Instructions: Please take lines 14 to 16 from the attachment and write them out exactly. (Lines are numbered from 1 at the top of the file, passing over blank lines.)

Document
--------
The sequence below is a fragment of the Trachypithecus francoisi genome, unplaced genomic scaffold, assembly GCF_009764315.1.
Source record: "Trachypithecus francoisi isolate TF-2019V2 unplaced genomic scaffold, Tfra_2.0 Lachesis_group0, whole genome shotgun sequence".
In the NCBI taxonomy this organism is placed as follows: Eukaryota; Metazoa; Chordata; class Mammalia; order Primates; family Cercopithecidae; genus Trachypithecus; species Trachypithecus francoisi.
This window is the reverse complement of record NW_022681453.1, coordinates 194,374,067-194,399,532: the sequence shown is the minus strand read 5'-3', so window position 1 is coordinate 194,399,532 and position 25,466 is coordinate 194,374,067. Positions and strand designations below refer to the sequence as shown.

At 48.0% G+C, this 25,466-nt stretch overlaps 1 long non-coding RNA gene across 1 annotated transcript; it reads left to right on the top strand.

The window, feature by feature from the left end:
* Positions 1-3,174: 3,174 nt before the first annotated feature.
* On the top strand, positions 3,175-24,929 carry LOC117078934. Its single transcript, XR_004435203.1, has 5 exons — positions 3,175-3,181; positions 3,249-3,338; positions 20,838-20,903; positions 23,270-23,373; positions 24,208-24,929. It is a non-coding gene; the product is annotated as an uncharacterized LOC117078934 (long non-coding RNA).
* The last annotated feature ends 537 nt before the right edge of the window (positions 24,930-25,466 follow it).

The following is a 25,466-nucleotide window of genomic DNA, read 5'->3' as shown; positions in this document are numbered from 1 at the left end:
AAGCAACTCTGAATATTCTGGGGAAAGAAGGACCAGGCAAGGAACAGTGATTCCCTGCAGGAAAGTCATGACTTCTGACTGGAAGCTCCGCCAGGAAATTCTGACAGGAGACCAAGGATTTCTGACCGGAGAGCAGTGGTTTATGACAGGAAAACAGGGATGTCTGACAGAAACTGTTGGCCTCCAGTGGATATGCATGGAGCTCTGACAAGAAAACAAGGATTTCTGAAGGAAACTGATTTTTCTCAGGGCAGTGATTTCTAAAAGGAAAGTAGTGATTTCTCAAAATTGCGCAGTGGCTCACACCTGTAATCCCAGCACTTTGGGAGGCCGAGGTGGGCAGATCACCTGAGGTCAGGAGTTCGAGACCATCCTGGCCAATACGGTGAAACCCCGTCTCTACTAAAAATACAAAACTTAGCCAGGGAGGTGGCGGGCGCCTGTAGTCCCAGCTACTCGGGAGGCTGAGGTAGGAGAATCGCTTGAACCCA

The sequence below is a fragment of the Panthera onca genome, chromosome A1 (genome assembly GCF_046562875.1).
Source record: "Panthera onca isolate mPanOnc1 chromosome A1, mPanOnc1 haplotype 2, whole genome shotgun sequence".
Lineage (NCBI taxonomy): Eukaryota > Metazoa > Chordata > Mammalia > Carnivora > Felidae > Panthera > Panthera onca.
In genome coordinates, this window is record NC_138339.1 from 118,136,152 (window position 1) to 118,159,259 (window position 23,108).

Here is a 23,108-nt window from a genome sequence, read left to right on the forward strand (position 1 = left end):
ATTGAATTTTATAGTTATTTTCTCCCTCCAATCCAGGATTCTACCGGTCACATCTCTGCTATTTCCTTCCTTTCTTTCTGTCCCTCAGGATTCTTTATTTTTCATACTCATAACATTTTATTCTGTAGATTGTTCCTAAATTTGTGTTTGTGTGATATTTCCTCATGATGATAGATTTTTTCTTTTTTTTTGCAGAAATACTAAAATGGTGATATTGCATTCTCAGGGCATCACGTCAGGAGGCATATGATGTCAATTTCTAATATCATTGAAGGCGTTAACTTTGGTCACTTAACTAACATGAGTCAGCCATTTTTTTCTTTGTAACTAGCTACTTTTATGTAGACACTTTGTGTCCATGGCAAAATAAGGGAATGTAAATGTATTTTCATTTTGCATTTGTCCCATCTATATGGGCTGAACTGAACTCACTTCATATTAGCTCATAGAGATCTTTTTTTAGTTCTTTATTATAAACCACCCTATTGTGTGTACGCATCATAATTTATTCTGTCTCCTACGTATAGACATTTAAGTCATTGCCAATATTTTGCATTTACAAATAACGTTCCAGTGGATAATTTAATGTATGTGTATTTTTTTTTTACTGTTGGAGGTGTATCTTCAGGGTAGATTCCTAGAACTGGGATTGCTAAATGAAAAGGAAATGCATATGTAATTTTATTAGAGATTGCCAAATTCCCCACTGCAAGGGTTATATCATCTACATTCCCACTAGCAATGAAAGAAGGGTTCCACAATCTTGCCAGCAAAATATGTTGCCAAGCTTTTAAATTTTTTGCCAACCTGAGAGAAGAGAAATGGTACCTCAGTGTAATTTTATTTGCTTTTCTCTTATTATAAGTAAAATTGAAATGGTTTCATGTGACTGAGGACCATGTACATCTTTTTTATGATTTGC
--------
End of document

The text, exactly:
Lineage (NCBI taxonomy): Eukaryota > Metazoa > Chordata > Mammalia > Carnivora > Felidae > Panthera > Panthera onca.
In genome coordinates, this window is record NC_138339.1 from 118,136,152 (window position 1) to 118,159,259 (window position 23,108).

Here is a 23,108-nt window from a genome sequence, read left to right on the forward strand (position 1 = left end):